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'It's not cheap': Tuition fees hit universities

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'It's not cheap': Tuition fees hit universities
13:40 CEST+02:00
Lund University in southern Sweden has topped the list for fee paying non European students with 324 foreign arrivals this year, an increase of 46 percent, but numbers remain low nationally since tuition fees were introduced in 2011.

A total of 585 non European students were admitted to Lund in 2013, a slight decrease to the 593 of the previous year. The numbers who actually enrolled in their course is lower (324) but the number of fee paying students has increased compared to 2012.

"Those who are admitted and who actually paid (enrolled) is very different. In Lund 585 students where admitted but 324 paid, and that is an increase of 46% compared to last year where 222 students paid," Richard Stenelo

International Director & Deputy Executive Director, Division of External Relations at the University of Lund told The Local.

The Royal Institute of Technology in Stockholm was next up followed by Chalmers University in Gothenburg for recruiting fee paying students.

The complete number of non European students admitted to Swedish universities in 2013 was 3,900 reports the TT news agency.

The numbers are in stark contrast to the estimated 36,000 foreign students who enrolled in Swedish universities in 2008/09.

In 2010 the Swedish parliament passed a bill to introduce tuition fees for non-EU/EEA students to make Swedish universities more competitive with academic institutions in other countries.

Universities set their own fees which can vary from 80,000 ($12,500) to 140,000 kronor per academic year for most subjects. Applications by foreign students to study in Sweden dropped by 90 percent in the immediate aftermath of tuition fees being introduced.

"It's not cheap for somebody coming from a developing country," said master's student Gabriel Pavico from the Philippines who is studying at the Univerisity of Lund to Swedish Radio.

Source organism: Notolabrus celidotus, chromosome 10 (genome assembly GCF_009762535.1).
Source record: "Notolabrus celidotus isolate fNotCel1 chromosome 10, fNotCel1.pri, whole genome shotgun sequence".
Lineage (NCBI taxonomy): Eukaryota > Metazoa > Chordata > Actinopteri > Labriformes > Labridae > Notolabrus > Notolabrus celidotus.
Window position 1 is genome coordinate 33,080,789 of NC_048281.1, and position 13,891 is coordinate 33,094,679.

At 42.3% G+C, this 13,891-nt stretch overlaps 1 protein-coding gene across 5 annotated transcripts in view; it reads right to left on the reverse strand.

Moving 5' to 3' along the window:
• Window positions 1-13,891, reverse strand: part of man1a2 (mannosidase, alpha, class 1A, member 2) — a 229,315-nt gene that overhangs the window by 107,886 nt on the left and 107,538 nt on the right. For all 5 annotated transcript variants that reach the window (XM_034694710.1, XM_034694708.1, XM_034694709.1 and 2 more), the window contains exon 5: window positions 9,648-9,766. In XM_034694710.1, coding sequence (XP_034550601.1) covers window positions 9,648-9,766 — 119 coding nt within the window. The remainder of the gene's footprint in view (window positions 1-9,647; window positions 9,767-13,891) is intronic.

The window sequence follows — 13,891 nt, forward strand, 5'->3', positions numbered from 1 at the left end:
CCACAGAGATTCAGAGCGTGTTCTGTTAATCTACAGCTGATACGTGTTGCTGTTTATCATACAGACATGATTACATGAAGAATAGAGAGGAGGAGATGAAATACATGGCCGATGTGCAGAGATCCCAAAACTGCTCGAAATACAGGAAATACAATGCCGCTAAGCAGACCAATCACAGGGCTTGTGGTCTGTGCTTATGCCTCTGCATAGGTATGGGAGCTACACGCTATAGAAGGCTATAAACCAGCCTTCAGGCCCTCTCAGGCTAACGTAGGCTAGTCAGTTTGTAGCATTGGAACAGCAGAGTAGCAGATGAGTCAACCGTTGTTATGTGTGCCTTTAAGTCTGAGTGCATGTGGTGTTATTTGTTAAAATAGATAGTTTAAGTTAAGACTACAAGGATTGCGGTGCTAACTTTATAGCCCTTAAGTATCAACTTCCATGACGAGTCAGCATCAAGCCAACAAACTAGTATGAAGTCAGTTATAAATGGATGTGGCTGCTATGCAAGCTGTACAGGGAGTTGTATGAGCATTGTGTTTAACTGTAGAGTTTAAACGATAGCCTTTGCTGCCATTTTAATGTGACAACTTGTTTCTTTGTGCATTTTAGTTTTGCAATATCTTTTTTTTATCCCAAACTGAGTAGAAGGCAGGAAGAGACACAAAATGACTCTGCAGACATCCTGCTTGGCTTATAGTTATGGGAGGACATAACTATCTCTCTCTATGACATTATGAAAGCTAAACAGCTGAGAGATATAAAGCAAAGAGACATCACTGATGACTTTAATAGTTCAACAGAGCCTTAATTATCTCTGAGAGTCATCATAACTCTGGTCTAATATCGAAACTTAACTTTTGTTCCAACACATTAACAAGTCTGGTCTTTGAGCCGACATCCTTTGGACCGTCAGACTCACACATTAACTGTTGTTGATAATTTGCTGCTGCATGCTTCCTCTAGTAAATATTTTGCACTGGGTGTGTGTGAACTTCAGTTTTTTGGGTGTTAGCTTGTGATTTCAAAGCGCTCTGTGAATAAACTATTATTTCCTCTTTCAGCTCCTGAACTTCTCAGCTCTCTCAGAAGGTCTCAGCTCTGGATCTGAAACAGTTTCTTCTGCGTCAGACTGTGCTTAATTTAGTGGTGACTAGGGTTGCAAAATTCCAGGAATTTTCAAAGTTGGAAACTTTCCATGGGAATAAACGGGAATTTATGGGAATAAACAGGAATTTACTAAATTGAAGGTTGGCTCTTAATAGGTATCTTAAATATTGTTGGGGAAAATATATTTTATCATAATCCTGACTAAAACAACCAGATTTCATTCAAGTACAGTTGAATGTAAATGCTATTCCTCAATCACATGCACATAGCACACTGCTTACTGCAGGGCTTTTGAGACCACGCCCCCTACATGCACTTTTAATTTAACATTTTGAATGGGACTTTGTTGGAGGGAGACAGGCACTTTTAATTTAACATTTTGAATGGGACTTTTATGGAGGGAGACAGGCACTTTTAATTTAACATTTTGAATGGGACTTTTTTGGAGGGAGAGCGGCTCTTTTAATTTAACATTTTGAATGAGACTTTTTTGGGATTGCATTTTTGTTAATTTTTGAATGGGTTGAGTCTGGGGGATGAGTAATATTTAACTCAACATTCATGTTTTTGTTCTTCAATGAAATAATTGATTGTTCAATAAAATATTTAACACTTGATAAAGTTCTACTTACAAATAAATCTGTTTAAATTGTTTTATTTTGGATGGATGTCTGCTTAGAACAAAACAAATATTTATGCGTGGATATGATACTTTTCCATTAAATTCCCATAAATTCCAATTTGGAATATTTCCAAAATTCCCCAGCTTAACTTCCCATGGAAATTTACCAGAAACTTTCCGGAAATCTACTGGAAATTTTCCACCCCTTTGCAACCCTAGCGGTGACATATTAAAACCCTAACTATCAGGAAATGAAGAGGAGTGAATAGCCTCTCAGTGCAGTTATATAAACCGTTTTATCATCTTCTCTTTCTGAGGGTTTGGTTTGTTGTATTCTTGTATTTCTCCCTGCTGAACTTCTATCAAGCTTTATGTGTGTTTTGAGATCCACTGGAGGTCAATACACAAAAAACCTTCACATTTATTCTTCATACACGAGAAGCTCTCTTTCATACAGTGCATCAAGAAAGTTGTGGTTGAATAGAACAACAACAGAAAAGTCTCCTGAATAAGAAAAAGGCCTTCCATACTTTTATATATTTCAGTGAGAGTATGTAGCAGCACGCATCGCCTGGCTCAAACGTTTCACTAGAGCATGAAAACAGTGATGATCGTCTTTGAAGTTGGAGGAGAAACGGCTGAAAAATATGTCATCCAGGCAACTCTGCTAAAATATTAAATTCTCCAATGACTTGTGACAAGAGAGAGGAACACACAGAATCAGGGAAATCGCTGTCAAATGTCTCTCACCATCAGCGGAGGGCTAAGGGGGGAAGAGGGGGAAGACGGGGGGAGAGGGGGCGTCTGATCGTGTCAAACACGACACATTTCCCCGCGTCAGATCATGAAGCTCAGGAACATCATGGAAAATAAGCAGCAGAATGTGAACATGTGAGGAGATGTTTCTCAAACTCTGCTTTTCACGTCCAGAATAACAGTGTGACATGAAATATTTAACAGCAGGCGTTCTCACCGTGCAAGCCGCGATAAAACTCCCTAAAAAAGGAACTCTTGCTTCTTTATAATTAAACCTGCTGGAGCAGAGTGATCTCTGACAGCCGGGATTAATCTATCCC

Pavico is one of the 324 fee paying non-EU students at Lund and is paying an estimated 200,000 kronor for his education.

"The fees are expensive and influences the level of diversity at the university," said Pavico who holds down two jobs in Lund in order to support himself.

An editorial in the Dagbladet newspaper said that the numbers reflected the strength and spending power of the larger universities in Sweden.

"The universities that have recovered best and attracted the largest number of fee paying students is, as expected, the large and well known ones like the Royal Institute of Technology and Chalmers. For the smaller colleges and universities the recovery is weaker," said editor Kalle Olsson.

However, there are signs of a pick-up for smaller universities argues Ulf Larsson of the University of Halmstad.

"Last year in the autumn we had 70 paying students and now it has almost doubled," said Larsson who is head of the international department at Halmstad.

* This article was updated on Sunday October 6th to incorporate new figures supplied to The Local by the University of Lund.

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